The Guide to Community Preventive Services also has various procedures for dealing with specific health conditions such as vaccine preventable diseases, mental health, cancer, diabetes, violence, oral health, vehicle occupant injuries, among others. Moreover, the Guide to Community Preventive Services has in place various procedures for dealing with the environment. In dealing with the social environment, the Guide to Community Preventive Services works under the impression that health is its product and a product of social institutions, and the interventions and processes should improve early childhood development programs, improve the access to quality health all, regardless of the age, and address the issue of residential mixed income housing.
There are various steps in which were considered in the implementation of the Guide to Community Preventive Services. The first step involved the asking of a clinical guiding question. This was achieved by the format of focusing on the people, the population, and the problem of interest while taking into consideration the prognostic and intervention factor. A comparison was then conduced, and the results were measured in a given period of time. The second step involved the search for the most relevant and appropriate evidence. This involved the selection of the most appropriate resources and information databases that can support the issue to be addressed. A critical appraisal of the evidence is the third step. Here, the reliability of the studies and resources were determined, and their validity and applicability was measured. This was achieved through an analysis of their strengths and weaknesses.
The next step involves integrating the evidence into a single practice. Before the integration, there were other factors beyond the validity and applicability of the evidence to be considered. Such factors included the epidemiological, socioeconomic, and biologic factors. An evaluation of the results of the evidence-based practice decision was done to determine whether it was effective or required to be changed. The final step involves disseminating the results of the evidence. This was done through journal clubs, conferences, manuscripts, among others. An evaluation of the overall results is another procedure that falls under this step.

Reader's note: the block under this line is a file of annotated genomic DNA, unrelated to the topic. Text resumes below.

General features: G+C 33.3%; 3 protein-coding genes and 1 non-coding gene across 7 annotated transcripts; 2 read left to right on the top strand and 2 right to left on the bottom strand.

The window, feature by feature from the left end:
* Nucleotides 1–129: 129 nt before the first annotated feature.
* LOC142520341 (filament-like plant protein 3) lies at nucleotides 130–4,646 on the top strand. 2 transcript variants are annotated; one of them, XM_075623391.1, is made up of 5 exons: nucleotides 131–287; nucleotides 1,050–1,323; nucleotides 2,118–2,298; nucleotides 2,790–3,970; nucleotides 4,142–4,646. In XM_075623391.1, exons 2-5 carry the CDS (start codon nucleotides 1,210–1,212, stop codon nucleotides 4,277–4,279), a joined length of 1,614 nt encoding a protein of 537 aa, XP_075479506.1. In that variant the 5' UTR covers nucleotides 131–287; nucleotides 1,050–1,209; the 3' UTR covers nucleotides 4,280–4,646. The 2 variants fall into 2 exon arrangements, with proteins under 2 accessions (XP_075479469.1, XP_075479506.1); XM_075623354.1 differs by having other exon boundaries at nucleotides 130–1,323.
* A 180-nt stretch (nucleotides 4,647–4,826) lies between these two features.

Evidence-based practice has been defined as the process through which practitioners integrate well-developed and researched interventions into clinical and social practices, as well as in ethics. The culture and preferences of the individuals helps social workers in informing their delivery of interventions and services. In order to identify what is effective and what is not, all stakeholders in social work, ranging from institutions, practitioners, and clients should work in unison regardless of the conditions. This increases the effectiveness of interventions, and ensures that interventions having higher rates of success have been widely implemented. This paper has focused on the Guide to Community Preventive Services, an evidence-based practice by the Guide to Community Preventive Services Task Force, comparing its conditions wit that included in social work. While the conditions in the two might differ in the scope and in procedures, they both reconcile on the underlying aim of improving the quality of health and life of communities.
Briss, P. A., Zaza, S., Pappaioanou, M., Fielding, J., Wright-De Aguero, L., Truman, B. I., ... & Carande-Kulis, V. G. (2000). Developing an evidence-based guide to community preventive services-methods12. American journal of preventive medicine, 18(1), 35-43.
Hepworth, D. H., Rooney, R. H., Rooney, G. D., & Strom-Gottfried, K. (2016). Empowerment series: Direct social work practice: Theory and skills. Nelson Education.
Netting, F. E., Kettner, P. M., McMurtry, S. L., & Thomas, M. L. (2016). Social work macro practice. Pearson.
Shults, R. A., Elder, R. W., Sleet, D. A., Nichols, J. L., Alao, M. O., Carande-Kulis, V. G., ... & Thompson, R. S. (2001). Task Force Community Preventive Services. Reviews of evidence regarding interventions to reduce alcohol-impaired driving. Am J Prev Med, 21(Suppl 4), 66-88.